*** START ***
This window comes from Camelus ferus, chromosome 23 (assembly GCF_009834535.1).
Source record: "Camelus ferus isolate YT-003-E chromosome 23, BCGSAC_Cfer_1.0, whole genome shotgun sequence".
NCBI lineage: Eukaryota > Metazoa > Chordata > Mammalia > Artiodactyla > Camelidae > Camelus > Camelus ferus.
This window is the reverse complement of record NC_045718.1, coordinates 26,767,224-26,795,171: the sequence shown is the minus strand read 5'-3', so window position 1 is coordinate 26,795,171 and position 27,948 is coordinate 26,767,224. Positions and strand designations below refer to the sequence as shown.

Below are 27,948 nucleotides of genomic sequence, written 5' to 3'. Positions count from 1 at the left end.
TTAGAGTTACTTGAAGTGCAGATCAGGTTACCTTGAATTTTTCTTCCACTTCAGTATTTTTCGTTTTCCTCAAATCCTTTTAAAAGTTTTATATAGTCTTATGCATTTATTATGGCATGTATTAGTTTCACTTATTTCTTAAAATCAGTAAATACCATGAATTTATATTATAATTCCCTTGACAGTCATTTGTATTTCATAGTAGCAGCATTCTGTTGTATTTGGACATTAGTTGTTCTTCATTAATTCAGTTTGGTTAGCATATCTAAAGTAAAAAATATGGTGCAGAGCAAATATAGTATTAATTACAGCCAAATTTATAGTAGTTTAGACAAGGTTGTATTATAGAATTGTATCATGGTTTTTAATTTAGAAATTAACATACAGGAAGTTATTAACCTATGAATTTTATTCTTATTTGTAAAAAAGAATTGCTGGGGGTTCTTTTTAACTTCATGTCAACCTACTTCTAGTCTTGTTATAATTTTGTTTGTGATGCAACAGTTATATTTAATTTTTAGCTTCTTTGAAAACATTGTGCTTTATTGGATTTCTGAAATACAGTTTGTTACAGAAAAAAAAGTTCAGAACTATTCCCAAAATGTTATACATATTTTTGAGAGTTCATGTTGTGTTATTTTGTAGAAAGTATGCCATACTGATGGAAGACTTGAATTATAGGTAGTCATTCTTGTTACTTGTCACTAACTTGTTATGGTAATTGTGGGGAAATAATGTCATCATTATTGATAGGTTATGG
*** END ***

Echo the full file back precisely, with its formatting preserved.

This window comes from Camelus ferus, chromosome 23 (assembly GCF_009834535.1).
Source record: "Camelus ferus isolate YT-003-E chromosome 23, BCGSAC_Cfer_1.0, whole genome shotgun sequence".
NCBI lineage: Eukaryota > Metazoa > Chordata > Mammalia > Artiodactyla > Camelidae > Camelus > Camelus ferus.
This window is the reverse complement of record NC_045718.1, coordinates 26,767,224-26,795,171: the sequence shown is the minus strand read 5'-3', so window position 1 is coordinate 26,795,171 and position 27,948 is coordinate 26,767,224. Positions and strand designations below refer to the sequence as shown.

Below are 27,948 nucleotides of genomic sequence, written 5' to 3'. Positions count from 1 at the left end.
TTAGAGTTACTTGAAGTGCAGATCAGGTTACCTTGAATTTTTCTTCCACTTCAGTATTTTTCGTTTTCCTCAAATCCTTTTAAAAGTTTTATATAGTCTTATGCATTTATTATGGCATGTATTAGTTTCACTTATTTCTTAAAATCAGTAAATACCATGAATTTATATTATAATTCCCTTGACAGTCATTTGTATTTCATAGTAGCAGCATTCTGTTGTATTTGGACATTAGTTGTTCTTCATTAATTCAGTTTGGTTAGCATATCTAAAGTAAAAAATATGGTGCAGAGCAAATATAGTATTAATTACAGCCAAATTTATAGTAGTTTAGACAAGGTTGTATTATAGAATTGTATCATGGTTTTTAATTTAGAAATTAACATACAGGAAGTTATTAACCTATGAATTTTATTCTTATTTGTAAAAAAGAATTGCTGGGGGTTCTTTTTAACTTCATGTCAACCTACTTCTAGTCTTGTTATAATTTTGTTTGTGATGCAACAGTTATATTTAATTTTTAGCTTCTTTGAAAACATTGTGCTTTATTGGATTTCTGAAATACAGTTTGTTACAGAAAAAAAAGTTCAGAACTATTCCCAAAATGTTATACATATTTTTGAGAGTTCATGTTGTGTTATTTTGTAGAAAGTATGCCATACTGATGGAAGACTTGAATTATAGGTAGTCATTCTTGTTACTTGTCACTAACTTGTTATGGTAATTGTGGGGAAATAATGTCATCATTATTGATAGGTTATGG